Osteoporosis is becoming a global epidemic in aging societies. Anti-osteoporotic medications can prevent fractures, and their pleiotropic effect on mortality is interesting but not well compared among each other.
To provide real-world evidence on the pleiotropic effect of different anti-osteoporotic medications on all-cause mortality, stratified by fracture site, sex, and age.
This longitudinal population-based postfracture cohort study, included mega-data from subjects ≥40 years of age with osteoporotic fracture who used anti-osteoporotic medications as recorded in Taiwan’s National Health Insurance Research Database from 2009 to 2017 and followed until 2018. A multivariate Cox proportional hazards model with immortal time bias was used to assess the relationship between fracture sites and mortality stratified by anti-osteoporosis medication.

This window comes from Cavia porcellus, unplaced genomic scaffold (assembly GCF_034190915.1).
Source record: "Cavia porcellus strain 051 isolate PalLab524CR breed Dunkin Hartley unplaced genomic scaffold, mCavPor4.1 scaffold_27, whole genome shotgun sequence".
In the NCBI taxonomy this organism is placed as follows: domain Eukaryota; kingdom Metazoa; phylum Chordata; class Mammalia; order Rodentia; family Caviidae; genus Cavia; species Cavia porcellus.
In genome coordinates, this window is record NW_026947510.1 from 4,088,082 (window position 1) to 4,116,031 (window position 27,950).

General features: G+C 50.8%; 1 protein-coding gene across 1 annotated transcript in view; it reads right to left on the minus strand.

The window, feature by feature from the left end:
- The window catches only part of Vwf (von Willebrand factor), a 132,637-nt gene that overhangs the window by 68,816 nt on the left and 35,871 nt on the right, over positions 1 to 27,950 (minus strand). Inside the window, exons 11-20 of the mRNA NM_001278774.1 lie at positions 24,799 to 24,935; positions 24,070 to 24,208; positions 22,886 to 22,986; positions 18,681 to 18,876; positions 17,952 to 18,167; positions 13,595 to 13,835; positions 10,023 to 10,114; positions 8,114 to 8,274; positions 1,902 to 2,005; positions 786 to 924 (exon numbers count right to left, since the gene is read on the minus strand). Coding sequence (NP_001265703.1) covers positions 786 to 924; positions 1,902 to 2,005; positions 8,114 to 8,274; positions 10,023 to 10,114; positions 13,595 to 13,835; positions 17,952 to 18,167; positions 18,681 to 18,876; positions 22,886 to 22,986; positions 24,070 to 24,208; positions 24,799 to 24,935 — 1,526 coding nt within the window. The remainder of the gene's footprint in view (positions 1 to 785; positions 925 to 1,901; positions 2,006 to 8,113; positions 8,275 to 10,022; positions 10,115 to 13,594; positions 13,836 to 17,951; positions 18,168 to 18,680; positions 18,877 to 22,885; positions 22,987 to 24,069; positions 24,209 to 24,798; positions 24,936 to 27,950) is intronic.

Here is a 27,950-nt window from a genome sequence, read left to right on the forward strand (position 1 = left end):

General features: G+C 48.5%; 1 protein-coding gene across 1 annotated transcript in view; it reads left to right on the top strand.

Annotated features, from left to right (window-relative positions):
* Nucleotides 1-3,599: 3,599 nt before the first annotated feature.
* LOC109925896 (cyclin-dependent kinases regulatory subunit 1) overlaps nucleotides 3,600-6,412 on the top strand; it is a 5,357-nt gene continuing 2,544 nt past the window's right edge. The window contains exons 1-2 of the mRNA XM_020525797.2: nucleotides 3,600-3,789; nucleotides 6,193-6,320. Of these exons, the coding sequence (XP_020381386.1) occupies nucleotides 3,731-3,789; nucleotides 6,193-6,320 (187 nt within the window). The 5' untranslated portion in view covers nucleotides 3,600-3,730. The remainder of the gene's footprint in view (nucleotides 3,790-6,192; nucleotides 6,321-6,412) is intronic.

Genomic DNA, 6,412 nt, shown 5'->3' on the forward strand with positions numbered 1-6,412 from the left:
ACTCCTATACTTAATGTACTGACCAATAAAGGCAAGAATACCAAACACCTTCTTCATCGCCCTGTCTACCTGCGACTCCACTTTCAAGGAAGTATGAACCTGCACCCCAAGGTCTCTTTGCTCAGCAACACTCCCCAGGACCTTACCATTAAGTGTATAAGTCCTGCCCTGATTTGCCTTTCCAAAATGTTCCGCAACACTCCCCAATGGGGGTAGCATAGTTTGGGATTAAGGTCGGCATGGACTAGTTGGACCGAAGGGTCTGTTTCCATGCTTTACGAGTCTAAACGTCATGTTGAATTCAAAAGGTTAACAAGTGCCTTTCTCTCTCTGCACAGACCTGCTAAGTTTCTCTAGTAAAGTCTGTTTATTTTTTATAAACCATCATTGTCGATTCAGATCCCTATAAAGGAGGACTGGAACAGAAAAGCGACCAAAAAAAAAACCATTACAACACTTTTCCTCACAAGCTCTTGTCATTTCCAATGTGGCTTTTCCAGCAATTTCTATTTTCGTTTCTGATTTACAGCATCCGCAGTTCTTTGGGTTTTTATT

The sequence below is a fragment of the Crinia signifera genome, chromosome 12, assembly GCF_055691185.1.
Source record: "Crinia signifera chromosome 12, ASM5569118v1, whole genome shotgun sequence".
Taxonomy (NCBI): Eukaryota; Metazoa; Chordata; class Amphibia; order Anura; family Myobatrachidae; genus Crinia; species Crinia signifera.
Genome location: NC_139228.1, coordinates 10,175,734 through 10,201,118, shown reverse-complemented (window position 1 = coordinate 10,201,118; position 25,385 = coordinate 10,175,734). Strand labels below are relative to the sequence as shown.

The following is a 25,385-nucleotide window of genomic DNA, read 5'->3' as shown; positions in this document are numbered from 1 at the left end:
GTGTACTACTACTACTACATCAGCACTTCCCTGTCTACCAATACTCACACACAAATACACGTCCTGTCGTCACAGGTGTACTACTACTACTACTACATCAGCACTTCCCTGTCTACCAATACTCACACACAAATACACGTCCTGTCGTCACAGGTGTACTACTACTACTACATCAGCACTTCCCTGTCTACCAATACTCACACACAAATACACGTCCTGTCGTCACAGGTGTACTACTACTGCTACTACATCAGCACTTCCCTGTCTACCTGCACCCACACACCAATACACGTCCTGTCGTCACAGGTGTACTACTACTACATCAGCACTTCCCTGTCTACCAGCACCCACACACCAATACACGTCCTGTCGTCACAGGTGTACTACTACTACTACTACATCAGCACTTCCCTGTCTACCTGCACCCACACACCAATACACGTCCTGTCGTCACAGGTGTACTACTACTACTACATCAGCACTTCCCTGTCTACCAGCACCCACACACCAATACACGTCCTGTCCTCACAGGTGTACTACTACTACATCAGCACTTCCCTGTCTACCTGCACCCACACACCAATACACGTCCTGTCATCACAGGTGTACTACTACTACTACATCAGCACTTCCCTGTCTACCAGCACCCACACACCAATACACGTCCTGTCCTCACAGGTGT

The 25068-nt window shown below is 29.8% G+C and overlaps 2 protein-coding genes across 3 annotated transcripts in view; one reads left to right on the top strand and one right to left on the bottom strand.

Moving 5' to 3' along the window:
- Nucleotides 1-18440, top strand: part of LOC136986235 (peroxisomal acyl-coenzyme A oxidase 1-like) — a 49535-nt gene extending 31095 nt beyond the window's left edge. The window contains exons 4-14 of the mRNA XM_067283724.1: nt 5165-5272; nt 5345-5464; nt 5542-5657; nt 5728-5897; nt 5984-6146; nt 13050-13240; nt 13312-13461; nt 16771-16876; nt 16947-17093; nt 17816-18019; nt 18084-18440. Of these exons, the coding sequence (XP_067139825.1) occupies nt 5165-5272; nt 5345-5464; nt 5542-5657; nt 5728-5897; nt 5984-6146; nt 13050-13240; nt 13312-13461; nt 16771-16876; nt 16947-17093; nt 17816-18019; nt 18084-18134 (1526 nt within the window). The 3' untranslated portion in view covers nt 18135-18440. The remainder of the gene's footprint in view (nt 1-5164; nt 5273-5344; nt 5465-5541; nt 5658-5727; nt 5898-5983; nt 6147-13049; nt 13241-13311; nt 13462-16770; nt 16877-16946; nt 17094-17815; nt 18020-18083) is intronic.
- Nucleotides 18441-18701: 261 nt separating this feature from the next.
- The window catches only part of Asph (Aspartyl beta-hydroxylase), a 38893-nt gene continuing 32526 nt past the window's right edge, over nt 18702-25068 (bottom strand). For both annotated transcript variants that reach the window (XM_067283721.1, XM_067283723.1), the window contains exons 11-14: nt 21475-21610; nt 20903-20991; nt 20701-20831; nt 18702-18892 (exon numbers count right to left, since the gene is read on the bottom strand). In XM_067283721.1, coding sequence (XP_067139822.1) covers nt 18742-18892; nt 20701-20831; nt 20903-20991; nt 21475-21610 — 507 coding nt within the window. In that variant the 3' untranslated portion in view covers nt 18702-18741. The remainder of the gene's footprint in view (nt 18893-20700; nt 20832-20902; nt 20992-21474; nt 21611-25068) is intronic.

A total of 46 729 subjects with an average age of 74.45 years (80.0% female) and a mean follow-up period of 4.73 years were enrolled.
In the total fracture group, compared with raloxifene and bazedoxifene, we found that alendronate/risedronate (hazard ratio [HR] 0.83; 95% CI, 0.79-0.88), denosumab (HR 0.86; 95% CI, 0.81-0.91), and zoledronic acid (HR 0.78; 95% CI, 0.73-0.84) resulted in significantly lower mortality. Similar trends were observed in the hip, vertebral, or nonhip/nonvertebral fracture groups. Subjects receiving long-acting zoledronic acid showed the lowest mortality in the subanalysis according to sex or age over 65 years.
This real-world mega-data study suggests that the usage of osteoporotic medication, especially a long-acting regimen, may lower postfracture mortality.